I chose a bad place to read George Monbiot’s new book Heat – the transit lounge of Bangkok’s new Suvarnabhumi Airport.
I already knew that flying is an indefensible way to travel because of its contribution to global warming. But I’ve comforted myself over the years with the idea that what environmentalists call a ‘soft landing’ could be achieved if people like me cut down our flights a wee bit every year.
‘Heat’ destroys my alibi. Long-haul flights produce 110 grams of carbon dioxide per passenger kilometre. According to Monbiot’s numbers, a single passenger flying to New York and back produces roughly 1.2 tonnes of carbon dioxide. This is about the same as each of us will be entitled to emit in a whole year once a 90 per cent cut in emissions is made.
Monbiot says that a 90 per cent cut is needed by 2030 if the biosphere is to remain habitable for you and me. He arrives at this sobering figure as follows: By 2030, the total capacity of the biosphere to absorb carbon – its carbon sink – will be reduced from today’s 4 billion tonnes, to 2.7 billion. By then, world population is likely to be 8.2 billion. By dividing the total carbon sink by the number of people, and spreading the load equally, Monbiot arrives at an average cut in the rich countries of 90 percent per person.
In the case of my flying behaviour, it’s probably more than that. A single passenger going from the UK to Beijing and back in business class, as I am doing, emits probably four times as much carbon dioxide as someone going to New York and back in coach. I am probably using up four years’ of my personal carbon allowance in 2030 within one single week.
And that’s just if I count my time in the air. Sitting still, reading Monbiot’s book, was also wasteful. Suvarnabhumi is a vast forest of concrete pillars and structural decks. Outside, endless acres of concrete apron spread into the far distance. It all looked very nice and modern until I read, in Chapter 10 of Heat, that the manufacture of cement emits a ton of carbon dioxide for each ton actually made and used.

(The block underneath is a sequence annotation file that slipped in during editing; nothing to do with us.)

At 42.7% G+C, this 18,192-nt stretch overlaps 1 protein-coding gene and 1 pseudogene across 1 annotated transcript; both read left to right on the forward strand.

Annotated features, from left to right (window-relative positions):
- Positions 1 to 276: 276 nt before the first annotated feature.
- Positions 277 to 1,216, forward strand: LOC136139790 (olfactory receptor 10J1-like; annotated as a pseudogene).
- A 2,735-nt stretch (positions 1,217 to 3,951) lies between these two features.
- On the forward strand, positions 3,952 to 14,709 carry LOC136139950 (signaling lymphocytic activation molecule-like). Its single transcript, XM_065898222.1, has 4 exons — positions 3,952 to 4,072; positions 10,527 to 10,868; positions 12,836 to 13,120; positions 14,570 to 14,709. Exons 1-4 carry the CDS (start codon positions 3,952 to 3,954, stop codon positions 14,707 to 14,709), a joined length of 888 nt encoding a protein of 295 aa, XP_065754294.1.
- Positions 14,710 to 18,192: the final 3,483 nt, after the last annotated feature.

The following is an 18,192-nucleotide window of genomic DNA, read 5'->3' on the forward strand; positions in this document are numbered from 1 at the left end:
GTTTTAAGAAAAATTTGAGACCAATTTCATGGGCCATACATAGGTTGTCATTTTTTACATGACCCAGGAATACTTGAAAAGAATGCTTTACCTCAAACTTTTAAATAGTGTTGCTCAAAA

I don’t know how many million tons of the stuff were used in Bangkok’s new airport. Many. I would not be surprised if my use of that airport – for a few hours, just sitting there, on this one trip – used up another few weeks of my annual carbon ration.
A 90 per cent cut in emissions requires not only that growth in aviation stops, but that most of the planes which are flying today be grounded. We need to cut the number of flights by 87 per cent to meet Monbiot’s target.
And he is adamant that this means me, personally – not someone else, out there. ‘Writing, reading, debate and dissent, of themselves, change nothing” he concludes, pitilessly. ‘They are of value only if they inspire action. Progress now depends on the exercise of fewer opportunities. If you fly, you destroy peoples lives’.
Analysing the potential of energy efficiency, renewable resources, carbon burial, nuclear power and new transport and building systems, Monbiot unveils what works, what doesn’t, what costs the least and what needs to be done to make change happen. He argues that answers are available and hope is not lost.
I am still in Beijing as I write this. It is going to be a long walk home.